Baltimore Mayor Martin O'Malley, Montgomery County Executive Douglas M. Duncan and other local leaders joined together yesterday in support of a plan to raise money for school construction by shutting a corporate real estate tax loophole.
The proposal, a top priority of House Speaker Michael E. Busch, would charge corporations county recordation fees and state transfer taxes that they can now avoid if they purchase a "controlling interest" in a company that owns real estate. Under current law, the taxes don't apply if the title to the buildings and land never changes hands, even if the company that owns them is sold.
The money would be dedicated to classroom construction and renovation. State funds for school construction have been shrinking in recent years, dropping from an average of $250 million yearly between 1999 and 2002 to $100 million in the governor's proposed budget for 2005.
A state task force recently completed a study that found $2.85 billion in school construction needs over the next eight years.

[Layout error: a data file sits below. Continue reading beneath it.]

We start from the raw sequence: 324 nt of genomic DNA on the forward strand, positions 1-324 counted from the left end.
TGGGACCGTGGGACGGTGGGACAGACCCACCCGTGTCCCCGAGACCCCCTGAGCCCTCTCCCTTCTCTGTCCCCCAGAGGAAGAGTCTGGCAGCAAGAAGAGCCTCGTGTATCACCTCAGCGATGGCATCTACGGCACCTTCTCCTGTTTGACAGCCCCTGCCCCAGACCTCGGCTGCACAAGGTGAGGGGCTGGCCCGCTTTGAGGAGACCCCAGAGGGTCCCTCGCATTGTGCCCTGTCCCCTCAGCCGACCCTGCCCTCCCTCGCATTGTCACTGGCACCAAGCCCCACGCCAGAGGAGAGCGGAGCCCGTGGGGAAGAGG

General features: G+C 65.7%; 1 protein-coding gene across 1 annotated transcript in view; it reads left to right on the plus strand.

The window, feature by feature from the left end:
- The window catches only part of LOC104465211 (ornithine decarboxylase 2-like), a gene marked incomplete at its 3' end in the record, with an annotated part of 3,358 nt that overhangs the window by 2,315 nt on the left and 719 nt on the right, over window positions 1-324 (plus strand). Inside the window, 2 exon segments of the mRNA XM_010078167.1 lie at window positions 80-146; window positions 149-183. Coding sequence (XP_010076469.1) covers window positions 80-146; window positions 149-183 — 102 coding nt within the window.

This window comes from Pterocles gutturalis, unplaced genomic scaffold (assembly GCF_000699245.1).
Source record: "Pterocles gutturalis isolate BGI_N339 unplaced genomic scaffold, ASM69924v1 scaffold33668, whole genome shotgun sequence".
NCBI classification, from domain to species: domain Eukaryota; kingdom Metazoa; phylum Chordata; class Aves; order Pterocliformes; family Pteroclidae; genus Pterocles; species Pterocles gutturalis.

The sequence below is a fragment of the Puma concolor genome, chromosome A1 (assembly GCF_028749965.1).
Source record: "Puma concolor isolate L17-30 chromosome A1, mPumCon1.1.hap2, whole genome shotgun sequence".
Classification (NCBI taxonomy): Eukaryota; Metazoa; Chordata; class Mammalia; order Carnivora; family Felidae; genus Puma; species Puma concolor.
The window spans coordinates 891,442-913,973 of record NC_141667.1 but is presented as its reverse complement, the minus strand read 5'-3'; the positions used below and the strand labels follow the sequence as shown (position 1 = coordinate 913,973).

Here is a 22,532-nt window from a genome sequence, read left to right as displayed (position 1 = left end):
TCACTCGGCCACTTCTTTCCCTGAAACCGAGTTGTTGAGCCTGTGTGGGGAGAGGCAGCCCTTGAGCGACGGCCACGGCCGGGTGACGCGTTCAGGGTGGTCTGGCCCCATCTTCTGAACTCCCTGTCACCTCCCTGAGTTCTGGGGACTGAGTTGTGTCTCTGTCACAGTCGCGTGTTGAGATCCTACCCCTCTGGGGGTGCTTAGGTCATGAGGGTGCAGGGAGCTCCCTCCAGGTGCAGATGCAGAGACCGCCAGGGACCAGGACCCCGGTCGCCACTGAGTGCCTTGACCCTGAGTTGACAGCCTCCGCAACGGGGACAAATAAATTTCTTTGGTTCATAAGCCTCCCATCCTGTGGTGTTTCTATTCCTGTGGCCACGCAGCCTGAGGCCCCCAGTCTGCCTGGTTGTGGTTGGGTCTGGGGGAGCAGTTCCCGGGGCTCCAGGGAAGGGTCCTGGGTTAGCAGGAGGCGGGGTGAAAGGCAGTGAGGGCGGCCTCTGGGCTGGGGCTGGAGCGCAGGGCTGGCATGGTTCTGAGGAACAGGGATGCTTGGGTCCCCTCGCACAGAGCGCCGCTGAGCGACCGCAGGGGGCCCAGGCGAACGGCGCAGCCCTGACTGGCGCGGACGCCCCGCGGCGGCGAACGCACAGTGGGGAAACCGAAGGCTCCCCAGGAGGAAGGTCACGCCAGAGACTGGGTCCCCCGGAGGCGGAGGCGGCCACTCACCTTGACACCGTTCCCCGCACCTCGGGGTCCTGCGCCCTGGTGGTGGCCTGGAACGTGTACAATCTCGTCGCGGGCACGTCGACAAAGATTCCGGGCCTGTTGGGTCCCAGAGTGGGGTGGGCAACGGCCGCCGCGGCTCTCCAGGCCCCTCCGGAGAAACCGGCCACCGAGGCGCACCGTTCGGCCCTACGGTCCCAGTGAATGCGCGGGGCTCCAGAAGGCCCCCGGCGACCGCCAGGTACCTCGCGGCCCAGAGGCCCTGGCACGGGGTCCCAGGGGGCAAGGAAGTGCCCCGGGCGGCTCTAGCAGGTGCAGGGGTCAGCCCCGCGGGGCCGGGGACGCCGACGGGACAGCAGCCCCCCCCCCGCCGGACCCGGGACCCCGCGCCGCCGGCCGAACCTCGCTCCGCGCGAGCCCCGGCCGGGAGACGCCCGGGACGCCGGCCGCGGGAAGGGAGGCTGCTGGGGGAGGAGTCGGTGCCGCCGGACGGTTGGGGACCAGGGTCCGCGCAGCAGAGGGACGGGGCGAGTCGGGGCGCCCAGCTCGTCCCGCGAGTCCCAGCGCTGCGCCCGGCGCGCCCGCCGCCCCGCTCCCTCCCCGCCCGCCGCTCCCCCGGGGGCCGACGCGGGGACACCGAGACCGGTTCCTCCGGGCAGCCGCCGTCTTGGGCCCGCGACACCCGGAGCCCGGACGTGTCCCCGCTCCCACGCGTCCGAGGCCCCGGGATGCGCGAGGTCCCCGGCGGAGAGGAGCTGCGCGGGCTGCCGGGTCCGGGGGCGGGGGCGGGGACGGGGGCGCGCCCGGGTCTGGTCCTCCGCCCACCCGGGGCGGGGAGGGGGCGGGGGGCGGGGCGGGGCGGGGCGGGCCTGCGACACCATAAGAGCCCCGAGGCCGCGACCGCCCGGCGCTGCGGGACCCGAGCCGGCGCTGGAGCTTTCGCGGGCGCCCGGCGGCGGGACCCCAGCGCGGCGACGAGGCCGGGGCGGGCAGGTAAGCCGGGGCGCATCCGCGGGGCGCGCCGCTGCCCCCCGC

"The folks that are really well off should pay their fair share," said Prince George's County Executive Jack B. Johnson, who joined O'Malley, Duncan and others at a State House news conference.
County leaders say they lose millions of dollars a year from real estate transactions. O'Malley noted that a company that recently purchased a $137 million building in Baltimore paid no taxes.
Legislative analysts estimate that closing the real estate tax loophole would generate about $13 million yearly for the state and $43 million for localities.
The measure is opposed by the Maryland Chamber of Commerce, among others.